Aussies in NBA: The understated brilliance of Patty Mills' screens

We all know the usual reasons for Patty Mills’ success. He's a shooter, an offensive weapon who can heat up in a matter of moments and use his marksmanship to take over games. This is how he made the league.

An ability to shoot was the main reason why Gregg Popovich and the San Antonio Spurs gave him a chance back in 2012, despite Popovich affectionately (and maybe truthfully) referring to the pint-sized Mills (by NBA standards) as a ‘little fat ass’. Yet, shooting alone wasn’t enough to see Mills grow from a towel-waving cheerleader into someone who could actually help the Spurs. That was 2012.

As Mills approaches free agency this year, a lot has changed. So much, that he looks set for a life-changing payday, as we explained back in January. Mills is on track to become one of Australia’s richest sportsmen, and there are a number of reasons why.

We touched on many of these before – running the pick and roll, instinctive ball movement and a thirst for making elite basketball plays, something Mills confirmed during our chat on Saturday night. They are all unequivocally true, but there is more that cannot be gleaned from simply watching NBA League Pass thousands of miles away from the action.

The Spurs offence is beautiful to watch live, no breaking news there. It is defined by constant flow and there is poetry in how every action, movement or undertaking has an equal, and almost always positive reaction. A screen is never just a screen, it’s a cog in a larger play, a larger machine that Mills now helps drive forward more aggressively than any other point in his NBA life.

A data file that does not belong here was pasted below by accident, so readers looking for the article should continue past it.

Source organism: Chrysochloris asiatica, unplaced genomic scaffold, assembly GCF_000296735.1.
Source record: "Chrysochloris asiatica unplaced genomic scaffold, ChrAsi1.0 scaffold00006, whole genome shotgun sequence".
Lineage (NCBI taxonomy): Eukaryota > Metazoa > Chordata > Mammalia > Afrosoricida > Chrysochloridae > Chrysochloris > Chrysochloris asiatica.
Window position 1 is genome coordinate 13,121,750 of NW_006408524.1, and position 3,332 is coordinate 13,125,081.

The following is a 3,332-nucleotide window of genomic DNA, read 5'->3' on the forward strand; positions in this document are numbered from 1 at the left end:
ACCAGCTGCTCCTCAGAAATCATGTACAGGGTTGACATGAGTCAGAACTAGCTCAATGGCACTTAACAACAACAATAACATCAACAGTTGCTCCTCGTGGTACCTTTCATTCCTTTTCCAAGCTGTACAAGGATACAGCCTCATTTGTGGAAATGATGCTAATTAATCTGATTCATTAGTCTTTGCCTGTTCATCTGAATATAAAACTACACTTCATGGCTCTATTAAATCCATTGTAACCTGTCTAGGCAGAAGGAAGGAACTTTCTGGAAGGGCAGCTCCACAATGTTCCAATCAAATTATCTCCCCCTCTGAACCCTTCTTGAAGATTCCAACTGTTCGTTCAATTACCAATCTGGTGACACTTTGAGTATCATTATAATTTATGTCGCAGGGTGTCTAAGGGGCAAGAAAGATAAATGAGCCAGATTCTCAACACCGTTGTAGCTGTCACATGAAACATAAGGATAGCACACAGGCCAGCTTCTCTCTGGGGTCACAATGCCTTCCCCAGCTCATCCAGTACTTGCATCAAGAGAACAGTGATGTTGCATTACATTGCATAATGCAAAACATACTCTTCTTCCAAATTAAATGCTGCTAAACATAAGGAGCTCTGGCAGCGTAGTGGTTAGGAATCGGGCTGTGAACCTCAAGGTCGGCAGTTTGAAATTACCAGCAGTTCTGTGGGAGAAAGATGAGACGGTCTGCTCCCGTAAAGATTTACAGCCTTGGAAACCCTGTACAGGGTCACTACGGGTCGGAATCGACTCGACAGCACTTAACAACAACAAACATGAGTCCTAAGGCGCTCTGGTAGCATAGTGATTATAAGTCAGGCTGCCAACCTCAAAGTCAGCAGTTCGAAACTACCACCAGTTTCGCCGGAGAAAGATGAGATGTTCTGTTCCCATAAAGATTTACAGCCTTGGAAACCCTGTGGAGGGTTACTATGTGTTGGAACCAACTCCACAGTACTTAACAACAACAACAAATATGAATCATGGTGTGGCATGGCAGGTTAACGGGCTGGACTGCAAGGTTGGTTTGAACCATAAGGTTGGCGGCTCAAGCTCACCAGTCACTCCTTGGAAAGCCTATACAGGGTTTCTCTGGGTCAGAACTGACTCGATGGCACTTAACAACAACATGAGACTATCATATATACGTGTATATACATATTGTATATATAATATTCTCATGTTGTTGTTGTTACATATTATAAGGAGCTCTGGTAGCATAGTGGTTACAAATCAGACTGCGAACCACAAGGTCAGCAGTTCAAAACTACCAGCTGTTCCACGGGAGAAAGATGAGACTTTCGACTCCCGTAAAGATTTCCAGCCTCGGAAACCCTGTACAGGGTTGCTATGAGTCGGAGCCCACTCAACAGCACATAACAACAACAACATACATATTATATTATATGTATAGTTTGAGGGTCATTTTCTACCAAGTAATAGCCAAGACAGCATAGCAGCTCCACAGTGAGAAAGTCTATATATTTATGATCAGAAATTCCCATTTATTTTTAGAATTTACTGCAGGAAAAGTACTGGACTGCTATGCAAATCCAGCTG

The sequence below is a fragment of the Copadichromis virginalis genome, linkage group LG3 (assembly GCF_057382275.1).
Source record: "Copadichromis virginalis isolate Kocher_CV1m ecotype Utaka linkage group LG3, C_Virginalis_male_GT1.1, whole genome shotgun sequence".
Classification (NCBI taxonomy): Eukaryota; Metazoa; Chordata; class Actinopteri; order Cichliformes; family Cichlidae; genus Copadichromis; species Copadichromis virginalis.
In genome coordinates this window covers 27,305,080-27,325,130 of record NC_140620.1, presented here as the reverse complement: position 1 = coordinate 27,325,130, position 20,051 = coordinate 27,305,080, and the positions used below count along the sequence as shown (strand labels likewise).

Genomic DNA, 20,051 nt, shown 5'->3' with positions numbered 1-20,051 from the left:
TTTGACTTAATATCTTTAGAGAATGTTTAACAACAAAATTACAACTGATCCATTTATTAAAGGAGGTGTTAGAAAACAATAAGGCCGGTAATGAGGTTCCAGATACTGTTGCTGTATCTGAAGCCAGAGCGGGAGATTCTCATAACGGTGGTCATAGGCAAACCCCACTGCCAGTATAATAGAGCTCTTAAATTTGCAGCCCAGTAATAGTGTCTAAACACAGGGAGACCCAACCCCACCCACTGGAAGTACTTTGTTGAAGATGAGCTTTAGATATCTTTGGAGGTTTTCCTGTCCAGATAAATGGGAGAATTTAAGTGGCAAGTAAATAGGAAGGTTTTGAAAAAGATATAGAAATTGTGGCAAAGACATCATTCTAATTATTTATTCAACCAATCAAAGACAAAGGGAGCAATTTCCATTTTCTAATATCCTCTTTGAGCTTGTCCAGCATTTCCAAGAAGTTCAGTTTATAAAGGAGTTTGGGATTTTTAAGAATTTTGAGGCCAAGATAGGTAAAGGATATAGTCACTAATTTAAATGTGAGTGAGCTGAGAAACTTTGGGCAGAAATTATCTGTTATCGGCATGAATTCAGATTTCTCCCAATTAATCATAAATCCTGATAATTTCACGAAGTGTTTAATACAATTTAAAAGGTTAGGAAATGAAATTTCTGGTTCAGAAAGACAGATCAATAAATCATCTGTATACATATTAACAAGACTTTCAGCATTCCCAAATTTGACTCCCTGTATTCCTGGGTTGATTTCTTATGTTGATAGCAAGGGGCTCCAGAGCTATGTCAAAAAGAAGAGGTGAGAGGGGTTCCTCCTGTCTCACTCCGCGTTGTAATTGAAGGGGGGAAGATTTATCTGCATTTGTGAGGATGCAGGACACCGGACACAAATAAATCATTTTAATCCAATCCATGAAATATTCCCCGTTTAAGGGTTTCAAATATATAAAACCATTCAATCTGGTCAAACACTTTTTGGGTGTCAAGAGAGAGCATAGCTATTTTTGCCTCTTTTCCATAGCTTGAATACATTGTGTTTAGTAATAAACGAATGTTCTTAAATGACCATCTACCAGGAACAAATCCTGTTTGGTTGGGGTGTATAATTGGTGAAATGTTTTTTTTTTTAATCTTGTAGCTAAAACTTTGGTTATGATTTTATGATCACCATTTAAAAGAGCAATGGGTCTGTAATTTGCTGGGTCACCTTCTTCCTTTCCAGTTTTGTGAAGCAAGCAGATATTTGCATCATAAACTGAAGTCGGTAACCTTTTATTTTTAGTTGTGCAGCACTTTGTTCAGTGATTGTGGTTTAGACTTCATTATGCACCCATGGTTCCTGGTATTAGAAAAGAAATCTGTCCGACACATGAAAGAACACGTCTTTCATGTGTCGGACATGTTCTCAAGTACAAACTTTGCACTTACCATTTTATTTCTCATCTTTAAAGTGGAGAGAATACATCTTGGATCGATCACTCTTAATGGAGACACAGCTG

Mills’ performance against the Philadelphia 76ers’ today was nondescript. That is actually an apt description for his past few weeks. His numbers have slipped across the board since someone (**steps away quickly**) said Mills is averaging career highs and destined for his own Huell from Breaking Bad moment.

Back in 2012, that might have been catastrophic. Mills’ limited impact could only be defined by numbers as there was no sustained evidence to prove a bad statistical stretch was just that and not indicative of an ability shortage.

In 2017, however, such an arithmetical downturn barely matters. Mills now owns a well-rounded game that cannot be measured by simple shooting splits. Rather, his understanding of the Spurs’ offence is pronounced and the subtle brilliance of Popovich’s empire is rubbing off on the Australian. This has been my main takeaway from watching Mills live this week.

He so clearly values the delicate intricacies of NBA basketball and emphasises their presence. Here is a reminder of what Mills said after Saturday’s victory over the Denver Nuggets.

“For me, I’m just trying to make great basketball plays. Whether it’s on the defensive end or on the offensive end. If it happens that I shoot open shots, great. If not, it’s the same way. That’s the mindset.”